Since the BNPL concept was designed by tech companies rather than the financial sector, it relies on practices that have been borrowed from areas like social media. Afterpay, for example, runs a “discovery” feed on its website and mobile application that shows users brands or products they might be interested in. Similarly, it builds artificial-intelligence-based data models for its merchant partners, allowing them to push highly targeted advertising to consumers who are most likely to engage with their goods.

The CFPB refers to this as data harvesting, and it goes far beyond simply collecting personal information from consumers like their name or email address. BNPL providers have a very unique, granular insight into the purchasing behavior of their customers, which they’re leveraging to drive more sales.

The result: A consumer who’s more likely to spend — even if it means borrowing money to do so. That brings us back to overextension. The CFPB report found that 3.8% of borrowers had a loan that was charged off in 2021, which means they never repaid it. That was up from 2.9% in 2020, and it could be exacerbated in 2022 by rising inflation and interest rates.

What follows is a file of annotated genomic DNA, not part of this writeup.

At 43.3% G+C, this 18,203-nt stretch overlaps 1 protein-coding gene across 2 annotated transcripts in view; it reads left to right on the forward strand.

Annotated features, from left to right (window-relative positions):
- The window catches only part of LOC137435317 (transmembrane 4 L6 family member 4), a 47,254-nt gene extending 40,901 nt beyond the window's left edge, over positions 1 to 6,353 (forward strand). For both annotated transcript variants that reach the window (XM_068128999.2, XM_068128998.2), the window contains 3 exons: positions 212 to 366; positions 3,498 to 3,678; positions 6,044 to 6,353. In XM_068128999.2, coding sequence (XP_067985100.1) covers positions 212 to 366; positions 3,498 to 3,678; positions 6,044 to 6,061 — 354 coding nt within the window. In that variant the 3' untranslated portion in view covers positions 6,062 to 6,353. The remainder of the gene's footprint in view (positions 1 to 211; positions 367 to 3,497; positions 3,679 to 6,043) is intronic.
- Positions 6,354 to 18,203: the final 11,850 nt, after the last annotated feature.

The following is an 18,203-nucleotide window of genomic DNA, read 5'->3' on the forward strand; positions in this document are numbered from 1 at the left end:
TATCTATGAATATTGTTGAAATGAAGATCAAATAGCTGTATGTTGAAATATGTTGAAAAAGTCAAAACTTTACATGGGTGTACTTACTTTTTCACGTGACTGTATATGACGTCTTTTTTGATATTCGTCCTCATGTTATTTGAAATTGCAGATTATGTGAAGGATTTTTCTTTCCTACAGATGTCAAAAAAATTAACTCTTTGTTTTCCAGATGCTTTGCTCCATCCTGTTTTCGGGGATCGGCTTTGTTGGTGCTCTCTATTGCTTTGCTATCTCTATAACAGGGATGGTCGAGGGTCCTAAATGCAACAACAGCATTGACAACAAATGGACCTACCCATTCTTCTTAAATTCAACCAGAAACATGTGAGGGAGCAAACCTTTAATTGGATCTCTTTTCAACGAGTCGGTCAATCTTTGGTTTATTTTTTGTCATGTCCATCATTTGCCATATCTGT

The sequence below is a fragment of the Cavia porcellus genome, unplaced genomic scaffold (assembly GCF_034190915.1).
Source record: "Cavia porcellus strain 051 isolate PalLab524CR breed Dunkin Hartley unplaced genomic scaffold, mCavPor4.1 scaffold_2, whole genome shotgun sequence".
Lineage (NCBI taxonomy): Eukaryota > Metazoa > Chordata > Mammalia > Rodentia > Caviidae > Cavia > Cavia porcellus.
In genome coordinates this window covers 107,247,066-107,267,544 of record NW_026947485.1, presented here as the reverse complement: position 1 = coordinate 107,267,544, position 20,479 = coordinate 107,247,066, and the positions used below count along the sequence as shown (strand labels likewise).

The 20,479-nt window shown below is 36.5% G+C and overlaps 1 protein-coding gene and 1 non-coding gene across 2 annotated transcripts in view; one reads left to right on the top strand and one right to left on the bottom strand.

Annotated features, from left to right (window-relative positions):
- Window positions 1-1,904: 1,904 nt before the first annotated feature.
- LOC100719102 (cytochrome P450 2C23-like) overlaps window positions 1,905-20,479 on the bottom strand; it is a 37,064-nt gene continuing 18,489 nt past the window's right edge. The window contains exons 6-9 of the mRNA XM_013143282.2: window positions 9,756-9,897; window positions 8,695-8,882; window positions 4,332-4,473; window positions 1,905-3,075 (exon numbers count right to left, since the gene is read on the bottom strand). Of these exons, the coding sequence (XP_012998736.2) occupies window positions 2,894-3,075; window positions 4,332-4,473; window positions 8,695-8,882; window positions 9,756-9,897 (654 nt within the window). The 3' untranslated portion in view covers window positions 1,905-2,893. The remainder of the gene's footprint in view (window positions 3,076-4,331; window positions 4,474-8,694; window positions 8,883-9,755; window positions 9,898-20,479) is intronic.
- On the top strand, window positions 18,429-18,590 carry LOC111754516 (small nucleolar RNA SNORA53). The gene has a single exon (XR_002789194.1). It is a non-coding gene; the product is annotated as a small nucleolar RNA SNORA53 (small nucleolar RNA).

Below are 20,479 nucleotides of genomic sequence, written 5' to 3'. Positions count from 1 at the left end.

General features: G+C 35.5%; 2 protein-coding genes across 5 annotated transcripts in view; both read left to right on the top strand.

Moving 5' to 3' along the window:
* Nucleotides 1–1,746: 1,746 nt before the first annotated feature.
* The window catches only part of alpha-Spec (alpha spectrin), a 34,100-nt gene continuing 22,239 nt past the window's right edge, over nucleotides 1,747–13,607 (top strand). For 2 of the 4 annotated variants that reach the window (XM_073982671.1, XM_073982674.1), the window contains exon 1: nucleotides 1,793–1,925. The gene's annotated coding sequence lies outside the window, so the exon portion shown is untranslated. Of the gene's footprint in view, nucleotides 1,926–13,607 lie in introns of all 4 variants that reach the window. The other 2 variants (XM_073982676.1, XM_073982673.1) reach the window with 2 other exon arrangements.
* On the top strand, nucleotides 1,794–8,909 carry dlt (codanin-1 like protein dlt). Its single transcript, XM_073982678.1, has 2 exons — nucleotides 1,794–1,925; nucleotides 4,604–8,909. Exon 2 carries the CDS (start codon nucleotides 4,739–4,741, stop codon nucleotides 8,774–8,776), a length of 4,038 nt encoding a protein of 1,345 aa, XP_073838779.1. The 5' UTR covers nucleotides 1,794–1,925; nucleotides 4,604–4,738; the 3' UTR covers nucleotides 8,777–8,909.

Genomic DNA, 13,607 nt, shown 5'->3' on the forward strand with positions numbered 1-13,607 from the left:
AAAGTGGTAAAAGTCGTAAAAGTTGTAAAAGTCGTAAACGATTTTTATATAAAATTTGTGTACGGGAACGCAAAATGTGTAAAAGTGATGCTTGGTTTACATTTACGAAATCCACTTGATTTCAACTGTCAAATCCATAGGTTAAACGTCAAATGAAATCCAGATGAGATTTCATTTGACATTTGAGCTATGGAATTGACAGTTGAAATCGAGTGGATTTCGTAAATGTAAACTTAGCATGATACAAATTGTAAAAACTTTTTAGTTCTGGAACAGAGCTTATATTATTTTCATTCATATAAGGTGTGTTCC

What this could mean for BNPL lenders like Block and Affirm

Credit cards are the main form of consumer finance that BNPL providers are disrupting. Therefore, regulators want to align the BNPL industry with the credit card industry. This would have multiple impacts.

A lack of dispute resolution processes is the top complaint among BNPL borrowers. Most providers aren’t following any sort of dispute resolution requirements that are mandatory for credit card lenders, and this could drive up costs if it were imposed.